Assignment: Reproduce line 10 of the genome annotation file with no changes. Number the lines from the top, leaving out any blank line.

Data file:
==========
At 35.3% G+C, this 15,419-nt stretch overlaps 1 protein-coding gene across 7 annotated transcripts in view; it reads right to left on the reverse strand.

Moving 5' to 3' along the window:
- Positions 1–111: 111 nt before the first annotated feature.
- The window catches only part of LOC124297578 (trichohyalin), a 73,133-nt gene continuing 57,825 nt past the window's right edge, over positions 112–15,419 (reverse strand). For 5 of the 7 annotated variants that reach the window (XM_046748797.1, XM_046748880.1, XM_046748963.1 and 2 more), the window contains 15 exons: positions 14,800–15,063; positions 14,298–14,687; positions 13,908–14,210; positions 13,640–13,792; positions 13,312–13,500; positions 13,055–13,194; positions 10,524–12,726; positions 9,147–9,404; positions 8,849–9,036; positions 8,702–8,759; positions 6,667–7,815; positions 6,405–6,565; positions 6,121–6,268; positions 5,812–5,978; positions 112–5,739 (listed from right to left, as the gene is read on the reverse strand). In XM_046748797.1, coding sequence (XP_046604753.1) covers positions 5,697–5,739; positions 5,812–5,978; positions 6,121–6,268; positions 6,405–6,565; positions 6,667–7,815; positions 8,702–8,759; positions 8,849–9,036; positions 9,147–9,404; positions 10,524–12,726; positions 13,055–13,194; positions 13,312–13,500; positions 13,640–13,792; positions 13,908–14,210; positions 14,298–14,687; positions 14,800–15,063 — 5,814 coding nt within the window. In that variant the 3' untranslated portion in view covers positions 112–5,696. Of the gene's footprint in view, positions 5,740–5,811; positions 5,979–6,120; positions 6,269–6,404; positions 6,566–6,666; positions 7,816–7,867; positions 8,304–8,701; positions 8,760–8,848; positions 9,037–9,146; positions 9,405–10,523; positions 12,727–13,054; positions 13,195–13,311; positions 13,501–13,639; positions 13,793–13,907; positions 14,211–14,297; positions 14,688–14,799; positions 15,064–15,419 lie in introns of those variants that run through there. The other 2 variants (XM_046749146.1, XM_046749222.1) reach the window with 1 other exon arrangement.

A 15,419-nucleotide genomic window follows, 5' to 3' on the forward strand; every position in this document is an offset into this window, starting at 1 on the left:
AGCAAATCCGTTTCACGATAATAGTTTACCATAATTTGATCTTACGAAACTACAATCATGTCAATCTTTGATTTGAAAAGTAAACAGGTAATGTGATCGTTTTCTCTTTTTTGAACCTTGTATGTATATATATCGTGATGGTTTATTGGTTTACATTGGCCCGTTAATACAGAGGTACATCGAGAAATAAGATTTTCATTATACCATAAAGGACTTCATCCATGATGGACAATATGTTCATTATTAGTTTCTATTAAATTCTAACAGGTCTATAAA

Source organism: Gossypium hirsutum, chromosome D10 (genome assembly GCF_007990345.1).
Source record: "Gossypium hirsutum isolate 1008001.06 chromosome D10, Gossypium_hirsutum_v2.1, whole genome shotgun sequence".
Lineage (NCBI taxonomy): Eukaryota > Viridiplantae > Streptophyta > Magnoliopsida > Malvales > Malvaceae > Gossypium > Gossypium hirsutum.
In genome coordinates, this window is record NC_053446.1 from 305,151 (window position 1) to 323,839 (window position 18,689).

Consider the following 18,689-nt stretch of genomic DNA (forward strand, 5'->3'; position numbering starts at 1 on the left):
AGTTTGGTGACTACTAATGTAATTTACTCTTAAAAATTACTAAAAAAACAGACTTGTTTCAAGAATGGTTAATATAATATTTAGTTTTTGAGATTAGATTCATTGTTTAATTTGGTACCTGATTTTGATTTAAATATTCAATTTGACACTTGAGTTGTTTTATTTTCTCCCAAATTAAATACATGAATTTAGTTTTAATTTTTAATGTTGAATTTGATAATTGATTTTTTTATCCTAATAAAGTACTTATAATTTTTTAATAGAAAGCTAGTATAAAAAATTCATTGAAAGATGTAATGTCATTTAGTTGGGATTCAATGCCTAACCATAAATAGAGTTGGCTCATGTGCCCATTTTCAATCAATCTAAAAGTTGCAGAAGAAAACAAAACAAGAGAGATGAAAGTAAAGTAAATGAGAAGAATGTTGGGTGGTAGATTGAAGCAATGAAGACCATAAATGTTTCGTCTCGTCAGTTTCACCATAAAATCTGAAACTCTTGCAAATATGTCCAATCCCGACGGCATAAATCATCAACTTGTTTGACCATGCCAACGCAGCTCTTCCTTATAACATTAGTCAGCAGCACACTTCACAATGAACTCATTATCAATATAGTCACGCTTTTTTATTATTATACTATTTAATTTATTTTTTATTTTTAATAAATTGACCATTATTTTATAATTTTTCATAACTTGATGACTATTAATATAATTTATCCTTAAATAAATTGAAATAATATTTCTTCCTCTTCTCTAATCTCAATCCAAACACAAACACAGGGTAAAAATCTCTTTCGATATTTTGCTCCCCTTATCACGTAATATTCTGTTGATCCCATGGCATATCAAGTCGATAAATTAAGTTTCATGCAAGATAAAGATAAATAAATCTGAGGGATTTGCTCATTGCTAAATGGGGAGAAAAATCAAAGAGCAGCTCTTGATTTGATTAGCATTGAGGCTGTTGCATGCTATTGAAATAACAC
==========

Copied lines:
In genome coordinates, this window is record NC_053446.1 from 305,151 (window position 1) to 323,839 (window position 18,689).